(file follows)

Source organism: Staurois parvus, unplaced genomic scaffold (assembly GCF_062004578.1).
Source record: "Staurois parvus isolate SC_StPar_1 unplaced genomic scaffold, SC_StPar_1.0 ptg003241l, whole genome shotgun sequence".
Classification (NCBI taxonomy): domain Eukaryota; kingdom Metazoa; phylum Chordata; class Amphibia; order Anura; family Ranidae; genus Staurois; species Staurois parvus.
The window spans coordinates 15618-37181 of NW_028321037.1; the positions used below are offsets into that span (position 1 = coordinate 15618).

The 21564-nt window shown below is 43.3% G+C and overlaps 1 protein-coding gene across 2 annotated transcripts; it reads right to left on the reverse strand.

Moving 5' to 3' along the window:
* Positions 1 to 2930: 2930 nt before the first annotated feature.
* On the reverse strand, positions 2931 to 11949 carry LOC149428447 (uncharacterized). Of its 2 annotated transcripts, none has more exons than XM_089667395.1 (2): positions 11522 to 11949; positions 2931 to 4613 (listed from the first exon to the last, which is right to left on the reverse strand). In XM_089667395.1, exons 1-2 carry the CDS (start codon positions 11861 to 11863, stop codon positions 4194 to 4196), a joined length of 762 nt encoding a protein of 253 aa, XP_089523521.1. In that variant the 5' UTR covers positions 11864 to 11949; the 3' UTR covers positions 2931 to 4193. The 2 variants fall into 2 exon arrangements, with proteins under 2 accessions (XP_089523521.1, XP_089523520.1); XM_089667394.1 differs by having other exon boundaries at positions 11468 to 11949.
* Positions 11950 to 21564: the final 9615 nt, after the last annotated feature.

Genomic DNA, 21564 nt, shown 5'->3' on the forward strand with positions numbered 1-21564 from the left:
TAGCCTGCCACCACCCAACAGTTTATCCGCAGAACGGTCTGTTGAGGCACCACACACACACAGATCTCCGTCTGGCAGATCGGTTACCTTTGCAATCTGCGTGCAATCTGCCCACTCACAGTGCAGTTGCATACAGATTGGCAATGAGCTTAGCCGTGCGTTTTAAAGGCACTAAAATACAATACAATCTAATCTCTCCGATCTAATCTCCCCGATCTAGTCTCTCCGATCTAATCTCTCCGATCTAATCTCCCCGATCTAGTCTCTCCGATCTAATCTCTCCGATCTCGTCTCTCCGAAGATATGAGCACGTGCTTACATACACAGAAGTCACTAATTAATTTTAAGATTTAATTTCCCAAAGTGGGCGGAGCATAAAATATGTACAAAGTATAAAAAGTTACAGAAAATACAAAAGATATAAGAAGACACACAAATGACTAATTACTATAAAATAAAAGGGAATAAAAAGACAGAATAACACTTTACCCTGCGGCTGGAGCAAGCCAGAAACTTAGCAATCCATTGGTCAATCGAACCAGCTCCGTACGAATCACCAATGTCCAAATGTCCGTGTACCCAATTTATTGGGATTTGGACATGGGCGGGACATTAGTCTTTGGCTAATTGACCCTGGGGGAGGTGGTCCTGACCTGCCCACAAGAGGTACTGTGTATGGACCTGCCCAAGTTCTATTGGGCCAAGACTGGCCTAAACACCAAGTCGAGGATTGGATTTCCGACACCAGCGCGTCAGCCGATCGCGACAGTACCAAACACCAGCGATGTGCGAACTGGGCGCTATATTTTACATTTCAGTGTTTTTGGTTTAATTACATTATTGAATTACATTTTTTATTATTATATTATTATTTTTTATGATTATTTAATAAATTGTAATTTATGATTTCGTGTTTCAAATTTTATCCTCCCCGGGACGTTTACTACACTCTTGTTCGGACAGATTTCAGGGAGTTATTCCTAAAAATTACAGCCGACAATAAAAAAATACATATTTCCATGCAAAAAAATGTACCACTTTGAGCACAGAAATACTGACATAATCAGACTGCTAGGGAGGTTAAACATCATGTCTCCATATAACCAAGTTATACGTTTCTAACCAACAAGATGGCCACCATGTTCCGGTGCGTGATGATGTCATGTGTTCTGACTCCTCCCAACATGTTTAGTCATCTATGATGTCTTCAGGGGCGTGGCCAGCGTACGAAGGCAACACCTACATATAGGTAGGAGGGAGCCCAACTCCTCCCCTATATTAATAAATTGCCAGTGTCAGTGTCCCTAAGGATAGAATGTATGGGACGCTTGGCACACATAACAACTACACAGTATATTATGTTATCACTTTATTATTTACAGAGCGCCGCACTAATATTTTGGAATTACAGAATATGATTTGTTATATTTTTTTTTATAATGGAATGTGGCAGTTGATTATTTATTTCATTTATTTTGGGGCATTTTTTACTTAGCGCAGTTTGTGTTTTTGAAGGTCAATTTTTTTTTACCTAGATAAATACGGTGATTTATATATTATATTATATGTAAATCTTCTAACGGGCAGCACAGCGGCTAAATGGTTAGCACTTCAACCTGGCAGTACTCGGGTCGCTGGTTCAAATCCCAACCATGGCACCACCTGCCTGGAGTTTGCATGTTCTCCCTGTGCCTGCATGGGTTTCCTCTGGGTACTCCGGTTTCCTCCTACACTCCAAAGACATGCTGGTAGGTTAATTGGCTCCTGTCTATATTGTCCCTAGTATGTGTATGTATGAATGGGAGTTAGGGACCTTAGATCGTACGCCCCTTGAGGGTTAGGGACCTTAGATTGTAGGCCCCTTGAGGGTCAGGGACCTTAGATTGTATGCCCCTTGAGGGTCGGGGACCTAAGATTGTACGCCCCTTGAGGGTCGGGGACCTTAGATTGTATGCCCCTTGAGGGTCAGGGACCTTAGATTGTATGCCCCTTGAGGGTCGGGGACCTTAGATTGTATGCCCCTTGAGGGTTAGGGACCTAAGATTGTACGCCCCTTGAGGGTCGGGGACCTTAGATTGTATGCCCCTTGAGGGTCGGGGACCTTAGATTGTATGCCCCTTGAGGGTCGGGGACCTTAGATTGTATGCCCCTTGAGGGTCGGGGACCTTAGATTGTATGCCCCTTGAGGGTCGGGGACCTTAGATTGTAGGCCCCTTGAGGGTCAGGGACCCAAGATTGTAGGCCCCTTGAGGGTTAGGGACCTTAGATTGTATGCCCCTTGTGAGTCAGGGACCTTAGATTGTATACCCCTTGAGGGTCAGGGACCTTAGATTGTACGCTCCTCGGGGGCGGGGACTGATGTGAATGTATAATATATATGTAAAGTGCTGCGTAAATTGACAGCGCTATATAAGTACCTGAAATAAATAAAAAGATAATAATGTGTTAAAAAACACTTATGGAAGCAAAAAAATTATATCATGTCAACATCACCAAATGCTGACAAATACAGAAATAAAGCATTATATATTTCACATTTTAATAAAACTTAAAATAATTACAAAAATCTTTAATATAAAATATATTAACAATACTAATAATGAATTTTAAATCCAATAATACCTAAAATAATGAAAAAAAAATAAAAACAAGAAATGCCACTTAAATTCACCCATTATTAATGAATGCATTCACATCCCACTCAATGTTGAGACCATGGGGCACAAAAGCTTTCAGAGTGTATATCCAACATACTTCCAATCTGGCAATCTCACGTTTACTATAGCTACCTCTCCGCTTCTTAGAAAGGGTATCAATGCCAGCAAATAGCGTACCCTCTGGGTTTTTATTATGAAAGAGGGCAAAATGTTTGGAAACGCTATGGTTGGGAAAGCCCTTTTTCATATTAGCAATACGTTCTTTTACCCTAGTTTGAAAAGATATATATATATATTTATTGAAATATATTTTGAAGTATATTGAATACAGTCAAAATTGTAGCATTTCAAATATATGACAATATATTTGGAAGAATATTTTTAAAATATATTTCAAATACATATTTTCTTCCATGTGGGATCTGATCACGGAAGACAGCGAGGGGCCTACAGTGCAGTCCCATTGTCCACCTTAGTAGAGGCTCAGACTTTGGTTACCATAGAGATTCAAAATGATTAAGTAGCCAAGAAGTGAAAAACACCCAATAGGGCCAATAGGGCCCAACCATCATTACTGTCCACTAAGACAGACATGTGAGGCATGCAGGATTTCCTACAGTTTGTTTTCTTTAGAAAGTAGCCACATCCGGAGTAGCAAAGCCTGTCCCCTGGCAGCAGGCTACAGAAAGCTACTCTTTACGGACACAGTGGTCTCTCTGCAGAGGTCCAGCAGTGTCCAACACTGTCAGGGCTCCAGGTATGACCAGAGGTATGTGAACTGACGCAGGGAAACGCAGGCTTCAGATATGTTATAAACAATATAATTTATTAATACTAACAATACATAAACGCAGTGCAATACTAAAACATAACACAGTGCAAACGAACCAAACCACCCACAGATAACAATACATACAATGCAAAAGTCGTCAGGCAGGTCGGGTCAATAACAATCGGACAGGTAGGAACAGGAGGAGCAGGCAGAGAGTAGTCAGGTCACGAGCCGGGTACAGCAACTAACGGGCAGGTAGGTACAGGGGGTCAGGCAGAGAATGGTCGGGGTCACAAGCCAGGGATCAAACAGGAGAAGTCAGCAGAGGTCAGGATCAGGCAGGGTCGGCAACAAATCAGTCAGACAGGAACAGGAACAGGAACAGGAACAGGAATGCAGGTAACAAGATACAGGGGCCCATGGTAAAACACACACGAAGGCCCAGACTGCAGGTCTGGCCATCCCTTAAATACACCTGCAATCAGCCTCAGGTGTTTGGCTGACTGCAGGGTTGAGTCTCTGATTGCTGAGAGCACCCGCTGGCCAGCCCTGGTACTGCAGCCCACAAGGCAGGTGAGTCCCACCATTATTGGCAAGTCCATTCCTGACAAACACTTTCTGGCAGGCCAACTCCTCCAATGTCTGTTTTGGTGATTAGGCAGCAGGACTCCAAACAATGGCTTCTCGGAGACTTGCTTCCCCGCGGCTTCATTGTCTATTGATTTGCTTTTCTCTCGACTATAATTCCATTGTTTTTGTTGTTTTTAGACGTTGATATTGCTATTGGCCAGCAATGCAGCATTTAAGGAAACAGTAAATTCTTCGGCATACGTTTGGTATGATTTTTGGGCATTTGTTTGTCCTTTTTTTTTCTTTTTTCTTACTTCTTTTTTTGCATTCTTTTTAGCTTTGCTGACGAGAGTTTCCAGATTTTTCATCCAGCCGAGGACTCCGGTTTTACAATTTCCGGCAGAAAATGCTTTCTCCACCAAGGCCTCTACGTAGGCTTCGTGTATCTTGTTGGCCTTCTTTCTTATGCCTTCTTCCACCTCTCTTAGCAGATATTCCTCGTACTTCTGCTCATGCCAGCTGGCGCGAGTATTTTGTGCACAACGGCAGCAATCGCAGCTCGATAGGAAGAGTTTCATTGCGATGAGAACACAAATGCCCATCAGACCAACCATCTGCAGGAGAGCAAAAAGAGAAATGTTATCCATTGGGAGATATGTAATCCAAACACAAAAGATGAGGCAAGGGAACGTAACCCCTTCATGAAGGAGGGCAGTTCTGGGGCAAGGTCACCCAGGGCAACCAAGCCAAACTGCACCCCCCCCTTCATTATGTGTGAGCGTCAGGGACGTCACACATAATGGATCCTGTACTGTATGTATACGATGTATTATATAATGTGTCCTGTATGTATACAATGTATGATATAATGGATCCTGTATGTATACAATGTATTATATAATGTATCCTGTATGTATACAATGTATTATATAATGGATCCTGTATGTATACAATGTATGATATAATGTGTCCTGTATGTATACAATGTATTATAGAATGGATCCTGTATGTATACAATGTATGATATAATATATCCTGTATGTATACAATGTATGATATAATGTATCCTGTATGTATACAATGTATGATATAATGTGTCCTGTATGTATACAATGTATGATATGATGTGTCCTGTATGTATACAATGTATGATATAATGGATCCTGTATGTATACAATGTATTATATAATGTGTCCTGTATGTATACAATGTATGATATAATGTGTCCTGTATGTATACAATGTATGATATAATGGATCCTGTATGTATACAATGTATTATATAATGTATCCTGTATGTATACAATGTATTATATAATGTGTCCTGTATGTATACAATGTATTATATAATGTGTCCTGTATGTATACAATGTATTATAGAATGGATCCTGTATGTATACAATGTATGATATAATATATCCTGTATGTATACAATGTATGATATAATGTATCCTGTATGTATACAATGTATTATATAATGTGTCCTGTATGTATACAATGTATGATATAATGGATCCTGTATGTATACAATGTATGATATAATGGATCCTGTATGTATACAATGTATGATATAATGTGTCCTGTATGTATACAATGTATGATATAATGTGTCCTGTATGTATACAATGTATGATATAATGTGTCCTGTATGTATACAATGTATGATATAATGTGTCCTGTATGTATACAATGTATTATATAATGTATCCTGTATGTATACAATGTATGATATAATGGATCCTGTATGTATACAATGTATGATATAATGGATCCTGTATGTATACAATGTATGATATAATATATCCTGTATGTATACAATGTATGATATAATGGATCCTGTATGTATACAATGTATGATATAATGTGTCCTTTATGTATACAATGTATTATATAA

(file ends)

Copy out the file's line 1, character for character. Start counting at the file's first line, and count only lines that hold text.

Source organism: Staurois parvus, unplaced genomic scaffold (assembly GCF_062004578.1).